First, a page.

The reference to the
Capsule
GameObject is assigned to the variable
This is item 5 in the previous graphic and also on the previous code screenshot
This line was added just to show that the
Capsule
GameObject is in fact referenced
in the variable
106 ]Spinner (on the Capsule):
method called from the
Line 8 in the code block is executed
method on the
Component object is called which
causes
the Capsule to spin around the z-axis
No�ce though, that the variable named
is used in the Dot Syntax
statement instead of the
method shows 3 arguments being sent to the method.
In this example, the Capsule is rota�ng 60 degrees per second on the z-axis.
Code �ow now returns to the
Unity has a rather neat feature that allows us to assign GameObjects to variables without
wri�ng the code. It de�nitely has its uses, however, if it's not really necessary, I recommend
assigning GameObjects in code. Why?
Six months from now, when you are the stranger looking at your own code,
you may look at it and wonder why your code looks incomplete. It's your
game though, so you can create it anyway you please. I'm just saying, don't
go hog wild with drag-and-drop and then later wonder what it was you were
trying to accomplish.
Time for McPion – Prying drMg-Mnd-drop Po Mssign M GMmeONjecP
Let's change a few
lines of code in
to show how to
Capsule
GameObject to the variable
using drag-and-drop.
Either comment out line 11 using 2 forward slashes (
), or remove it.
like this:
Save the �le.
In Unity, select the
Main Camera
Drag the
Capsule
to the
Capsule GO
Inspector
following screenshot shows how this is done.
Play
What just happened?
Capsule
GameObject is now assigned to the
variable. We
didn't have to
write the code because Unity has done the assignment internally for us. Also, this doesn't
change
in any way.
v1. What is Dot Syntax, and what does it allow you to do?
v2. When an object is assigned to a variable, what is actually stored in the variable?
v3. Are there any limits to using Dot Syntax when trying to access variables and methods?
v4. What is another way to assign GameObjects to variables besides wri�ng code?
Summary
I hope you have discovered that Dot Syntax is actually a simple process for accessing other
objects. It's this ability to communicate between objects that make OOP so powerful. Data is
kept in objects, and methods are called on an object to get things done. Dot Syntax is just an
address to easily access data and methods on objects.
All right, we've covered the very basics of C# scrip�ng for Unity. Congratula�ons!
In the next chapter, I'm going to take you through a combina�on of Unity coding and general
C# coding to actually apply your new knowledge. We will start looking at a State Machine to
work with Unity. Yes, it's going to be a simple state machine to show the concepts. You've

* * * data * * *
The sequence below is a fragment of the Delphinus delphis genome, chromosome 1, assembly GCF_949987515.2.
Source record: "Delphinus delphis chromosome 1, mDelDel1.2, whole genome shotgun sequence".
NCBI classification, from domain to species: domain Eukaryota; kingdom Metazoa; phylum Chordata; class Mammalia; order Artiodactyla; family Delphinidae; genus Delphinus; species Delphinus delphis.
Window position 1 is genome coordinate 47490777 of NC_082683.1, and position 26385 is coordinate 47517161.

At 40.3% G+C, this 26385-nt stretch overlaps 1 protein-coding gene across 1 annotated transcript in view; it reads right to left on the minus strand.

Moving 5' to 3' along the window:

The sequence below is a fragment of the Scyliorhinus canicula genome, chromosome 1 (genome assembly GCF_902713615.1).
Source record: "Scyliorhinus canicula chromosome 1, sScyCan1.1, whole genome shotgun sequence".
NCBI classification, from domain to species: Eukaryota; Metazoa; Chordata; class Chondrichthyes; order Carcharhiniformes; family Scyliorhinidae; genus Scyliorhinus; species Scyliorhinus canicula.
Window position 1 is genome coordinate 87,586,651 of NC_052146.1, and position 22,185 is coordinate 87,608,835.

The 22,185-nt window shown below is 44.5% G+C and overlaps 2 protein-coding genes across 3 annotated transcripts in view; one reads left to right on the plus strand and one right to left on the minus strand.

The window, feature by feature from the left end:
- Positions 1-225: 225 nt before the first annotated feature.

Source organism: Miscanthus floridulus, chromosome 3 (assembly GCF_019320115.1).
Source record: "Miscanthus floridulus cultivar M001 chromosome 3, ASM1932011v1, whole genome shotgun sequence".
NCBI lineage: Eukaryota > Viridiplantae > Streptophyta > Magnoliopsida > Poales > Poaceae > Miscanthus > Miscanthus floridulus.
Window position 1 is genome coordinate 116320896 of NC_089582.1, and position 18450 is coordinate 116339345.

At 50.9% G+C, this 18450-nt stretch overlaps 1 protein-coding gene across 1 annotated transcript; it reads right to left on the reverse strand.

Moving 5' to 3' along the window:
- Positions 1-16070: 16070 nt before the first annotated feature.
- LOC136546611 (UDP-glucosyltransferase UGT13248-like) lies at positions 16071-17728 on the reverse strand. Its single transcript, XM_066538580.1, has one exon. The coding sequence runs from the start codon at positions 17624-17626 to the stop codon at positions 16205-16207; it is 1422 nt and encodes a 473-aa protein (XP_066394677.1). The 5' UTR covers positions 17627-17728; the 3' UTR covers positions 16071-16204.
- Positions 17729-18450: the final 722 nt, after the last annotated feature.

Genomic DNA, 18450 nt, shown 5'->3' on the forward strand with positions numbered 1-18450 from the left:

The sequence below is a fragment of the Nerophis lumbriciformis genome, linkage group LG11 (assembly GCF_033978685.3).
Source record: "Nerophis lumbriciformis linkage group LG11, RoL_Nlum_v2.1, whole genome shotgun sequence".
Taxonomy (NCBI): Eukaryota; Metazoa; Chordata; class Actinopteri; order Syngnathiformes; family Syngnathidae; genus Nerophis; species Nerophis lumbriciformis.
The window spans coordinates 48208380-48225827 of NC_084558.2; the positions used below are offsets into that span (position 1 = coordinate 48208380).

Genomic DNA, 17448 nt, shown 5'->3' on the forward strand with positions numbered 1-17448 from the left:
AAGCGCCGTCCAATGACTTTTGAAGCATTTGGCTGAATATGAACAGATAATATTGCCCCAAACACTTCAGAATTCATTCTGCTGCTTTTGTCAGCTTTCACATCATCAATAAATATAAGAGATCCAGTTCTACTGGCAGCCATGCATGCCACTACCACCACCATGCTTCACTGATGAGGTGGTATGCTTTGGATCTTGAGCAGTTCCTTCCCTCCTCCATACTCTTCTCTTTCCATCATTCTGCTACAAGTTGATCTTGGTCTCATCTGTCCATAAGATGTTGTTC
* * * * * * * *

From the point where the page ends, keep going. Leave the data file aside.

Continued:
just barely learned C# scrip�ng, so I'm going to ease you into some game crea�on which will
help you see how to apply the concepts that you've just learned. Besides, bet you're darn
sick and �red of constantly modifying, or completely changing
Creating the Gameplay is Just a Part
is usually the main thing everyone thinks of when first undertaking
the creation of a game. Build a scene, fill it with
GameObjects, and write the
scripts. After the game is well along in its development, a realization begins to
appear that there's more to a game than just playing it. Putting a game on the
market means it has to include things such as beginning title screen, the game
options, or a player settings menu. Also, what happens when the user wins the
game, or loses the game? It's one thing to write the code for GameObjects, but
what about the code to add on all the other parts that come before and after
In this chapter, we'll begin work on a C# State Machine, one possible solution
for providing the necessary base code to easily incorporate the non-playing
In this chapter we will discuss the following topics:
How a State Machine helps in making a game easier
A logic overview of the di�erent States
The base code for crea�ng the State Machine
So let's start to glue things together.
112 ]Applying your new coding skills to a State MachineYou learned the
fundamentals of C# coding in the
previous six chapters which were used for
crea�ng Components. You will use the same coding fundamentals to create a State Machine.
You have learned in
Chapter 6
Using Dot Syntax for Object Communica�on
, that an object
created from a class is called an instance
of the class. In Unity, an object created from a class
is called a Component. These terms may be di�erent but they mean exactly the same; an
object is created as de�ned by a class.
However, there is a
di�erence in the way the tradi�onal C#
environment of the State
Machine gets an instance object created, and the way Unity gets a component object
created. The di�erence is as follows:
A class we write for Unity has to be a�ached to a GameObject.
A class we write for the State Machine is not a�ached to a GameObject.
Unity hides the code that is necessary to create an object. Unity knows to create
the object because it's a�ached to a GameObject.
For the State Machine, we have to write the code that is necessary to create
Have no fear! It's very similar to the code in
Chapter 5
we used to create a
State Machine lies in its simplicity, and you are already familiar with the
concept. You probably spent at least the �rst 14 years, maybe more, of your life living in a